Drosten also said that Germany will not see a largely Covid-free summer, which has been the case in previous years, and a further increase in infections in autumn. 

“We are actually already seeing an exponential increase in case numbers again,” Drosten said.

“The BA.5 variant (of Omicron) is simply very transmissible, and people are losing their transmission protection from the last vaccination at the same time.”

In other countries, he said, when the number of cases become high, hospitalisation and death rates also rise again. “Unfortunately, that will also be the case here,” said Drosten, but added: “Overall, however, far fewer people will become seriously ill and die than in 2021.”

Drosten said he expected many more infections from September.

“I hope that the school holidays will dampen the increase in cases somewhat. But from September, I fear we will have very high case numbers,” the head of the virology department at Berlin’s Charité hospital told Spiegel.

READ ALSO: German Health Minister lays out autumn Covid plan

Virologist Christian Drosten at a Covid press conference in 2021.

Virologist Christian Drosten at a Covid press conference in 2021. Photo: picture alliance/dpa | Kay Nietfeld

If the government does not take any action, he predicted there would be a lot of sick leave across all industries. “That will become a real problem,” he said.

Drosten said he did not expect overcrowded intensive care units in Germany.

But the new BA.5 sub-variant, which is becoming dominant in Germany, may affect people more strongly. 

“The wheel is turning more towards disease again,” said Drosten. It is not true that a virus automatically becomes more and more harmless in the course of evolution. “That makes me even more worried about the autumn,” he said.

Drosten recommends wearing masks indoors during the colder months, saying it is “the least painful” measure.

If, in addition, “up to 40 million people could be immunised or given a booster vaccination” before winter, for example by urgently calling for company vaccinations, that would “really make a difference”, Drosten said.

In the long term, he said it’s inevitable that people will become infected with coronavirus.

He said the population immunity due to vaccinations and infections will at some point be so strong that the virus will become less important. “Then we will be in an endemic state,” said Drosten. In the worst case, however, this could take “several more winters”.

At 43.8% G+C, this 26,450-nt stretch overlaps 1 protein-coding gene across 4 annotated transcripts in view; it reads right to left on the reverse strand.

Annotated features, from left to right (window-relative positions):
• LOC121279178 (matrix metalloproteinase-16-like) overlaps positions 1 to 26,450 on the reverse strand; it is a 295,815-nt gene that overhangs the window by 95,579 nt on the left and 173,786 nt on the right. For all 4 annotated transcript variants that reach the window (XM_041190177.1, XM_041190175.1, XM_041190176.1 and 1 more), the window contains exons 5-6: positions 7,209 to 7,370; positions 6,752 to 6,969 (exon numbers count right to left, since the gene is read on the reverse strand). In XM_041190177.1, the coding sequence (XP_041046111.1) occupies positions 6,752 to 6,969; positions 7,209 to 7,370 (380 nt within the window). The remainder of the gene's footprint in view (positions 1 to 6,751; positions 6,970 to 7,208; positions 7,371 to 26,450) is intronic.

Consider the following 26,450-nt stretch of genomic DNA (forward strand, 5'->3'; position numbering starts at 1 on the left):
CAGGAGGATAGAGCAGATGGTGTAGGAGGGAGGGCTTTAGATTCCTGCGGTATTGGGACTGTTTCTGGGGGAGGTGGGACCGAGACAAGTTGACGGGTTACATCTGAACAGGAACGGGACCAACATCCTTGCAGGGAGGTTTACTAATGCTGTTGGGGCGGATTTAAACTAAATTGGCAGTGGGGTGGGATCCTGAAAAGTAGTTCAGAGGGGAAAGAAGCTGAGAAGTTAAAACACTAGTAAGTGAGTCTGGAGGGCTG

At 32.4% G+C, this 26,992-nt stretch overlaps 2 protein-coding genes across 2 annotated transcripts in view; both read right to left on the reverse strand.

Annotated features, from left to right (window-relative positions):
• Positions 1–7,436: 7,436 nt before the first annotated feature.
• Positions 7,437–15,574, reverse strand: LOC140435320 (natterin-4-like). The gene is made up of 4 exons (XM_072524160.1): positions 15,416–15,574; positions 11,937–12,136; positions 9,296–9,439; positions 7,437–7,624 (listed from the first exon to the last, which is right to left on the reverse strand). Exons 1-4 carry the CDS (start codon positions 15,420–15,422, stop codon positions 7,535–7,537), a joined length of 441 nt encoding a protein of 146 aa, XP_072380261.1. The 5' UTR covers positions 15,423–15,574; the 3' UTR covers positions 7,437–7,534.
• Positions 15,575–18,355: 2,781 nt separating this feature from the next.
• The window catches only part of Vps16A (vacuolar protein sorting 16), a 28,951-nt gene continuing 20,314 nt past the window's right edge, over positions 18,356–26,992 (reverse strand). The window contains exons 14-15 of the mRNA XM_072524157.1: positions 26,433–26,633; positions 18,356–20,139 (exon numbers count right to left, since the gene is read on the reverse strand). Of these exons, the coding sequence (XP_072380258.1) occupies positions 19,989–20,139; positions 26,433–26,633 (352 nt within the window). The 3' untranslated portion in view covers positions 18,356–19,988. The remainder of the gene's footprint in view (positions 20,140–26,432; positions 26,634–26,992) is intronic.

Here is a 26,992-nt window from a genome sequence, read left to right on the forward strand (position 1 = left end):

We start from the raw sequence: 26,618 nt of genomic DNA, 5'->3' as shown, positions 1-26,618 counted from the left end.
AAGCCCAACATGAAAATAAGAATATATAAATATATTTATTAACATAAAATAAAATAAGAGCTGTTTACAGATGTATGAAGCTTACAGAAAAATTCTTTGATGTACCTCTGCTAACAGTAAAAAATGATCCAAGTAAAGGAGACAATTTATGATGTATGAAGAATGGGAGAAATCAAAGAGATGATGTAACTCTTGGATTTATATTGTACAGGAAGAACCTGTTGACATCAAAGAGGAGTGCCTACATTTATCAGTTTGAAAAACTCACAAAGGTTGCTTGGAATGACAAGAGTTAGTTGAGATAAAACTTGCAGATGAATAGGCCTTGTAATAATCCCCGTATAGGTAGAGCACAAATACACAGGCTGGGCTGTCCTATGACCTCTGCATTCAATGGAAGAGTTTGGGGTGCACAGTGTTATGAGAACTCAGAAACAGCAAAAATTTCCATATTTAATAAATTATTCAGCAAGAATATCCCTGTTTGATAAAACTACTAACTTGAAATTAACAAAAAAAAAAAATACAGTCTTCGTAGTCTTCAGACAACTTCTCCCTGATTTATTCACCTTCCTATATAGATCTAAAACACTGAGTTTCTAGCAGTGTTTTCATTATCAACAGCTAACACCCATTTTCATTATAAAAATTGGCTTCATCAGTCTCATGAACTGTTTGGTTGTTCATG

However, Drosten warned against people trying to deliberately infect themselves with Covid, saying getting the infection in summer doesn’t mean people will be protected in winter. 

Drosten himself said he has not yet contracted Covid-19.

“So far, I guess I’ve just been lucky,” he said. “I rarely put myself in risky situations, but I’m not overly cautious either.”

‘Pandemic depends on behaviour’

According to the Robert Koch Institute (RKI)’s latest weekly report, more outbreaks are occurring in care homes, and the number of patients in intensive care units is slightly rising as infections go up. 

The institute said there had been a 23 percent increase in the 7-day incidence compared to the previous week. On Friday the 7-day incidence stood at 618.2 infections per 100,000 people. There were 108,190 infections within the latest 24 hour period and 90 deaths. 

“The further course of the pandemic depends not only on the occurrence of new virus variants and the uptake of vaccinations on offer, it also depends to a large extent on the behaviour of the population,” said the RKI.

According to the DIVI intensive care register, the number of Covid-19 patients in ICUs had increased to 810 on Thursday this week, from about 600 at the beginning of the month.

However, that number is still low compared to previous Covid peaks when thousands of people were in intensive care in Germany.